Talks for Growing Christians
Jerusalem’s Misery and Desolation
Lesson Number 1
- Lamentations contains specific details of the desolation and destruction of Jerusalem.
- Lamentations contains prophetic implications of the coming Messiah and future godly remnant.
- According to the traditional view, who was the author of Lamentations?
- Lamentations is a series of 5 laments or funeral dirges. What do they describe?
- Lamentations is written in _________ poetry and each of the first 4 chapters is an __________ poem.
- Why did the Lord allow such a sad situation to come about in Jerusalem?
- Lamentations not only gives us a great amount of detail about Jerusalem as it was when the book was written, but it also has other important implications. What are these other implications?
- Evidence supports the traditional view that Lamentations was written by the prophet Jeremiah soon after the fall of Jerusalem in 586 BC, while the fallen city was still suffering.
- The 5 laments of Lamentations describe the desolation and destruction of Jerusalem after its fall to the Babylonians. The Temple was desecrated and destroyed and all the Temple treasures were taken away to Babylon. Conditions were so desperate that even cannibalism took place as a matter of survival.
- Lamentations is written in Hebrew poetry, and each of the first 4 chapters is an acrostic poem. The Hebrew alphabet has 22 letters. Chapters 1, 2 and 4 have 22 verses each and every verse begins with a succeeding letter of the Hebrew alphabet. Chapter 3 has 66 verses with every three verses beginning with a successive letter of the Hebrew alphabet. Chapter 5 is a Hebrew poem of 22 verses but it is not an acrostic poem.
- God’s people had committed many transgressions (v 5). Jerusalem had committed spiritual adultery (v 8) and apostasy (v 9). The people also had allowed idolatry into the land (v 10).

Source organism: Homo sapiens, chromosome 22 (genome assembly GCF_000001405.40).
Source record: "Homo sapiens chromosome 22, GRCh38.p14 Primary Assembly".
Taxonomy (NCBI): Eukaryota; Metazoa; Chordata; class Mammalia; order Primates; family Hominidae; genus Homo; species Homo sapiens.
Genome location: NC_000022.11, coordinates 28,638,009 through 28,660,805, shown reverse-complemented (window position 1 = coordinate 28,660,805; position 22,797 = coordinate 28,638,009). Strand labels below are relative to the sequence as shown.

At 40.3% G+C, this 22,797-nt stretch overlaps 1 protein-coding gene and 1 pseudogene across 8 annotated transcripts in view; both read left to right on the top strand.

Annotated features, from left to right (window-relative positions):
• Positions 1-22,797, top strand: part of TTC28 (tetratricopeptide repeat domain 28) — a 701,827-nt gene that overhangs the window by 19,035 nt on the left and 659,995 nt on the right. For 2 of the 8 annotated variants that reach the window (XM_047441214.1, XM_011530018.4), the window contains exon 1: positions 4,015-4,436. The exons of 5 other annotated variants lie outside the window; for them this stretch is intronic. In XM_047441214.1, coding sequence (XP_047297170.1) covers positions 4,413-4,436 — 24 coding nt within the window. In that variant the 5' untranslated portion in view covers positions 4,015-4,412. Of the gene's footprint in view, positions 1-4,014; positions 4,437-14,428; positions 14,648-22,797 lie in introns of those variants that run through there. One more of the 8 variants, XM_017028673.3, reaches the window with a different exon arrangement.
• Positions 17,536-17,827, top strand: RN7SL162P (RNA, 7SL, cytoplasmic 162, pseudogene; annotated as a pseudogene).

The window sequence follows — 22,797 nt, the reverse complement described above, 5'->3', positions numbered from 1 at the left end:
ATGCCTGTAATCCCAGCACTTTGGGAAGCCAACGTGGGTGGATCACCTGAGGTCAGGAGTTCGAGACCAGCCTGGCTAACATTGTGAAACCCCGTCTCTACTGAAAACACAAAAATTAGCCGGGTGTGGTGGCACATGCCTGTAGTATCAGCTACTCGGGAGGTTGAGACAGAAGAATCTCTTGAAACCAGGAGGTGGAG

- In addition to the very detailed descriptions of Jerusalem and the conditions of God’s people, Lamentations has important prophetic implications. Three of them are:
a. Just as Jeremiah lamented over the sad and desolate condition of Jerusalem, so our Lord would mourn over the Jerusalem that rejected her Messiah. See Matthew 23:37-38.
b. As Jerusalem suffered the judgment of God because of her sin, so the Lord suffered the judgment of God because of our sin. See verse 12.
c. The future godly remnant of the Jewish people will recognize that their desolate and sorrowful state as a nation down through the years has been because of their rejection of the Messiah.
- Discuss the depth of the destruction and desolation God’s judgment had brought upon the city of Jerusalem and the Jewish people as described in this chapter. Consider their signs of repentance in the final 3 verses of the chapter. Are you able to identify any signs of repentance from the people of sinful cities and nations today?
- The Jewish people of Jeremiah’s day did not consider the consequences of their many transgressions. They had disregarded the truth that God hates and judges sin. They had reaped what they had sown.
Have you put your faith in God’s Son, the Messiah, that you might experience God’s forgiveness of your sins rather than His judgment against them? Trust Him today.
- “How lonely sits the city that was full of people! How like a widow is she, who was great among the nations! The princess among the provinces has become a slave.” Lamentations 1:1 “See, O Lord, that I am in distress; my soul is troubled; my heart is overturned within me, for I have been very rebellious.” Lamentations 1:20a